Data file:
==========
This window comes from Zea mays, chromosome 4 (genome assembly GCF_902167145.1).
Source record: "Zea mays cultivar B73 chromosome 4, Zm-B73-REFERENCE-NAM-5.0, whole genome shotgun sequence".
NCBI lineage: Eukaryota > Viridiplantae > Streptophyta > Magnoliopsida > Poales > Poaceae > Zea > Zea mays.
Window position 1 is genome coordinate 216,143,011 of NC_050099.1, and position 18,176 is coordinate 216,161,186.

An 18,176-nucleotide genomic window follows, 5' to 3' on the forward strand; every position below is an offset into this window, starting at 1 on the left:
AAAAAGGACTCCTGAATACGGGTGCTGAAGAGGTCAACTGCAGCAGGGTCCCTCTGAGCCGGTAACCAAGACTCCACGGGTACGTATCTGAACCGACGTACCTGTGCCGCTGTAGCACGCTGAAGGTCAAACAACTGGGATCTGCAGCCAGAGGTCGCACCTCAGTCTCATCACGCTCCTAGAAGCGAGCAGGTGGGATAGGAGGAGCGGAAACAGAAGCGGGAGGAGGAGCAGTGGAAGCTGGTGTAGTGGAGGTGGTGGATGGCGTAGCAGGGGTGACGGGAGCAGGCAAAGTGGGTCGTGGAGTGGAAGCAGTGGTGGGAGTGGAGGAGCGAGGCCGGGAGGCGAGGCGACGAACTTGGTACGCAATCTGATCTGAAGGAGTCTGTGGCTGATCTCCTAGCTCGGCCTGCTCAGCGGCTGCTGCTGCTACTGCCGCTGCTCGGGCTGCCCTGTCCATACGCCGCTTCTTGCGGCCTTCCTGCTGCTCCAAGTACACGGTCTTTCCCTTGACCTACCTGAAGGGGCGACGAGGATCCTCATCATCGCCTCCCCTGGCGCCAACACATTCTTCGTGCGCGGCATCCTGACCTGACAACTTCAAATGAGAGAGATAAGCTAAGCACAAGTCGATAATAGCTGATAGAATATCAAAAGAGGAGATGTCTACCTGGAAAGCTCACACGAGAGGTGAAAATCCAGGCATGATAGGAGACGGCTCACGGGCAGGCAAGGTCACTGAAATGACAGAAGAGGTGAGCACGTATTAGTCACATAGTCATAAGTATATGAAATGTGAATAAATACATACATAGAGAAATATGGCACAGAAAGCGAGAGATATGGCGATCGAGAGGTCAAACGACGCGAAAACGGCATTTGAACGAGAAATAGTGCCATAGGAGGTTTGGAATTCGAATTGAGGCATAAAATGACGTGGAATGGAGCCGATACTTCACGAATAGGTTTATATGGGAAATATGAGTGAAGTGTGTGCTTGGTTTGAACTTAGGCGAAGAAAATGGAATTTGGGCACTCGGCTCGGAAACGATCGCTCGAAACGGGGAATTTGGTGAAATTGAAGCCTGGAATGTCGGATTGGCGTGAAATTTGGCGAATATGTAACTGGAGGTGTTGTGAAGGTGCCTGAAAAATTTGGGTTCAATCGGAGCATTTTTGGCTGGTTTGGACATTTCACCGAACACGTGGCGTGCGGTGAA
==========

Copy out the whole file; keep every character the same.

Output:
This window comes from Zea mays, chromosome 4 (genome assembly GCF_902167145.1).
Source record: "Zea mays cultivar B73 chromosome 4, Zm-B73-REFERENCE-NAM-5.0, whole genome shotgun sequence".
NCBI lineage: Eukaryota > Viridiplantae > Streptophyta > Magnoliopsida > Poales > Poaceae > Zea > Zea mays.
Window position 1 is genome coordinate 216,143,011 of NC_050099.1, and position 18,176 is coordinate 216,161,186.

An 18,176-nucleotide genomic window follows, 5' to 3' on the forward strand; every position below is an offset into this window, starting at 1 on the left:
AAAAAGGACTCCTGAATACGGGTGCTGAAGAGGTCAACTGCAGCAGGGTCCCTCTGAGCCGGTAACCAAGACTCCACGGGTACGTATCTGAACCGACGTACCTGTGCCGCTGTAGCACGCTGAAGGTCAAACAACTGGGATCTGCAGCCAGAGGTCGCACCTCAGTCTCATCACGCTCCTAGAAGCGAGCAGGTGGGATAGGAGGAGCGGAAACAGAAGCGGGAGGAGGAGCAGTGGAAGCTGGTGTAGTGGAGGTGGTGGATGGCGTAGCAGGGGTGACGGGAGCAGGCAAAGTGGGTCGTGGAGTGGAAGCAGTGGTGGGAGTGGAGGAGCGAGGCCGGGAGGCGAGGCGACGAACTTGGTACGCAATCTGATCTGAAGGAGTCTGTGGCTGATCTCCTAGCTCGGCCTGCTCAGCGGCTGCTGCTGCTACTGCCGCTGCTCGGGCTGCCCTGTCCATACGCCGCTTCTTGCGGCCTTCCTGCTGCTCCAAGTACACGGTCTTTCCCTTGACCTACCTGAAGGGGCGACGAGGATCCTCATCATCGCCTCCCCTGGCGCCAACACATTCTTCGTGCGCGGCATCCTGACCTGACAACTTCAAATGAGAGAGATAAGCTAAGCACAAGTCGATAATAGCTGATAGAATATCAAAAGAGGAGATGTCTACCTGGAAAGCTCACACGAGAGGTGAAAATCCAGGCATGATAGGAGACGGCTCACGGGCAGGCAAGGTCACTGAAATGACAGAAGAGGTGAGCACGTATTAGTCACATAGTCATAAGTATATGAAATGTGAATAAATACATACATAGAGAAATATGGCACAGAAAGCGAGAGATATGGCGATCGAGAGGTCAAACGACGCGAAAACGGCATTTGAACGAGAAATAGTGCCATAGGAGGTTTGGAATTCGAATTGAGGCATAAAATGACGTGGAATGGAGCCGATACTTCACGAATAGGTTTATATGGGAAATATGAGTGAAGTGTGTGCTTGGTTTGAACTTAGGCGAAGAAAATGGAATTTGGGCACTCGGCTCGGAAACGATCGCTCGAAACGGGGAATTTGGTGAAATTGAAGCCTGGAATGTCGGATTGGCGTGAAATTTGGCGAATATGTAACTGGAGGTGTTGTGAAGGTGCCTGAAAAATTTGGGTTCAATCGGAGCATTTTTGGCTGGTTTGGACATTTCACCGAACACGTGGCGTGCGGTGAA